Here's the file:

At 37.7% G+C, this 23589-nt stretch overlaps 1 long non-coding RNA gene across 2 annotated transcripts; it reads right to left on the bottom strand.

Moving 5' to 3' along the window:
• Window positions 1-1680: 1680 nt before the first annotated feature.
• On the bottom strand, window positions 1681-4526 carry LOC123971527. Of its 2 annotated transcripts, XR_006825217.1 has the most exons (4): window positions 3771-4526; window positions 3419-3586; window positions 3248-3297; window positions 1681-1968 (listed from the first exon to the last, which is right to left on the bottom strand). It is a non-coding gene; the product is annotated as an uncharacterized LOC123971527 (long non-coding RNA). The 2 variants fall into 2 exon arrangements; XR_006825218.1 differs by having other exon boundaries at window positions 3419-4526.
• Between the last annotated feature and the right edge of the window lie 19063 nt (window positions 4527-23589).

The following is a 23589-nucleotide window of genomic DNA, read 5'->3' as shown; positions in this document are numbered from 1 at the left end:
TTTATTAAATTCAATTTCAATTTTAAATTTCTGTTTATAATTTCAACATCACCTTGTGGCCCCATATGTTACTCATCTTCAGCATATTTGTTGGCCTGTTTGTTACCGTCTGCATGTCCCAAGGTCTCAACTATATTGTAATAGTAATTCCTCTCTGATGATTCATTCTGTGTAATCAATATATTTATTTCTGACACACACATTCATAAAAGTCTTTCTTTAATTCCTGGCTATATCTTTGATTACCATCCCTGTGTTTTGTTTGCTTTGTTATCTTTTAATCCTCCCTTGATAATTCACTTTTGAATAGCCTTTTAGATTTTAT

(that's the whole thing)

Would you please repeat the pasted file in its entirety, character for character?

At 37.7% G+C, this 23589-nt stretch overlaps 1 long non-coding RNA gene across 2 annotated transcripts; it reads right to left on the bottom strand.

Moving 5' to 3' along the window:
• Window positions 1-1680: 1680 nt before the first annotated feature.
• On the bottom strand, window positions 1681-4526 carry LOC123971527. Of its 2 annotated transcripts, XR_006825217.1 has the most exons (4): window positions 3771-4526; window positions 3419-3586; window positions 3248-3297; window positions 1681-1968 (listed from the first exon to the last, which is right to left on the bottom strand). It is a non-coding gene; the product is annotated as an uncharacterized LOC123971527 (long non-coding RNA). The 2 variants fall into 2 exon arrangements; XR_006825218.1 differs by having other exon boundaries at window positions 3419-4526.
• Between the last annotated feature and the right edge of the window lie 19063 nt (window positions 4527-23589).

The following is a 23589-nucleotide window of genomic DNA, read 5'->3' as shown; positions in this document are numbered from 1 at the left end:
TTTATTAAATTCAATTTCAATTTTAAATTTCTGTTTATAATTTCAACATCACCTTGTGGCCCCATATGTTACTCATCTTCAGCATATTTGTTGGCCTGTTTGTTACCGTCTGCATGTCCCAAGGTCTCAACTATATTGTAATAGTAATTCCTCTCTGATGATTCATTCTGTGTAATCAATATATTTATTTCTGACACACACATTCATAAAAGTCTTTCTTTAATTCCTGGCTATATCTTTGATTACCATCCCTGTGTTTTGTTTGCTTTGTTATCTTTTAATCCTCCCTTGATAATTCACTTTTGAATAGCCTTTTAGATTTTAT